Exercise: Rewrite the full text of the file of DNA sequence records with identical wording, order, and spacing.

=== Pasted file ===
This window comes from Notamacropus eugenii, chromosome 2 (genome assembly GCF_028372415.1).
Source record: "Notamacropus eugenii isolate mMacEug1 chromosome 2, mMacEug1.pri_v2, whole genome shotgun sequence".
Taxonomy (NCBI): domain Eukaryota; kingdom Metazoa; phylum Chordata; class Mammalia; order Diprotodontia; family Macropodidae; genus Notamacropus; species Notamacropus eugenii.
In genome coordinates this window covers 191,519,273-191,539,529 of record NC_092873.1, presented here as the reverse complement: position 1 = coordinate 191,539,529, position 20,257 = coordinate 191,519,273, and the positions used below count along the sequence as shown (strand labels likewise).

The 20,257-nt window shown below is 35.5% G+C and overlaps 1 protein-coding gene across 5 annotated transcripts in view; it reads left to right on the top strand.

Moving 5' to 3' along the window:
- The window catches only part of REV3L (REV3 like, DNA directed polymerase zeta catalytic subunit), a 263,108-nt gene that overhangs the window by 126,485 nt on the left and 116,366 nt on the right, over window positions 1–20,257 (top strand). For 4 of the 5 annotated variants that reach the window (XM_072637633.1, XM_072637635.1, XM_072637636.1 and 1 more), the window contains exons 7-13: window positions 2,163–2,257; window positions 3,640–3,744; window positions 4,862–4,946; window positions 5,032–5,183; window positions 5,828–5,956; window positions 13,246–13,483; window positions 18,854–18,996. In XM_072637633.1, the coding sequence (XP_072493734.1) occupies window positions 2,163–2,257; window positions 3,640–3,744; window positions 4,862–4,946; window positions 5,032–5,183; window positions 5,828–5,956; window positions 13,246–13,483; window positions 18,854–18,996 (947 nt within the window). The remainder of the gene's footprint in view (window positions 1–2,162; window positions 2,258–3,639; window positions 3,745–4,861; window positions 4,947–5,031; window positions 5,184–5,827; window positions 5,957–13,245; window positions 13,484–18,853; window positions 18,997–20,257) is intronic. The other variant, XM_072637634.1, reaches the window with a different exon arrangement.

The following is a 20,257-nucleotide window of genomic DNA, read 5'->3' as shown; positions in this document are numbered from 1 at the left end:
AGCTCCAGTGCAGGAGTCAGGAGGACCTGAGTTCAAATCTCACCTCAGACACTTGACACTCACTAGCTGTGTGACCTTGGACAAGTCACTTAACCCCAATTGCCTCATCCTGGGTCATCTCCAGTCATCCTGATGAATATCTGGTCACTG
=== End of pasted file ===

This window comes from Notamacropus eugenii, chromosome 2 (genome assembly GCF_028372415.1).
Source record: "Notamacropus eugenii isolate mMacEug1 chromosome 2, mMacEug1.pri_v2, whole genome shotgun sequence".
Taxonomy (NCBI): domain Eukaryota; kingdom Metazoa; phylum Chordata; class Mammalia; order Diprotodontia; family Macropodidae; genus Notamacropus; species Notamacropus eugenii.
In genome coordinates this window covers 191,519,273-191,539,529 of record NC_092873.1, presented here as the reverse complement: position 1 = coordinate 191,539,529, position 20,257 = coordinate 191,519,273, and the positions used below count along the sequence as shown (strand labels likewise).

The 20,257-nt window shown below is 35.5% G+C and overlaps 1 protein-coding gene across 5 annotated transcripts in view; it reads left to right on the top strand.

Moving 5' to 3' along the window:
- The window catches only part of REV3L (REV3 like, DNA directed polymerase zeta catalytic subunit), a 263,108-nt gene that overhangs the window by 126,485 nt on the left and 116,366 nt on the right, over window positions 1–20,257 (top strand). For 4 of the 5 annotated variants that reach the window (XM_072637633.1, XM_072637635.1, XM_072637636.1 and 1 more), the window contains exons 7-13: window positions 2,163–2,257; window positions 3,640–3,744; window positions 4,862–4,946; window positions 5,032–5,183; window positions 5,828–5,956; window positions 13,246–13,483; window positions 18,854–18,996. In XM_072637633.1, the coding sequence (XP_072493734.1) occupies window positions 2,163–2,257; window positions 3,640–3,744; window positions 4,862–4,946; window positions 5,032–5,183; window positions 5,828–5,956; window positions 13,246–13,483; window positions 18,854–18,996 (947 nt within the window). The remainder of the gene's footprint in view (window positions 1–2,162; window positions 2,258–3,639; window positions 3,745–4,861; window positions 4,947–5,031; window positions 5,184–5,827; window positions 5,957–13,245; window positions 13,484–18,853; window positions 18,997–20,257) is intronic. The other variant, XM_072637634.1, reaches the window with a different exon arrangement.

The following is a 20,257-nucleotide window of genomic DNA, read 5'->3' as shown; positions in this document are numbered from 1 at the left end:
AGCTCCAGTGCAGGAGTCAGGAGGACCTGAGTTCAAATCTCACCTCAGACACTTGACACTCACTAGCTGTGTGACCTTGGACAAGTCACTTAACCCCAATTGCCTCATCCTGGGTCATCTCCAGTCATCCTGATGAATATCTGGTCACTG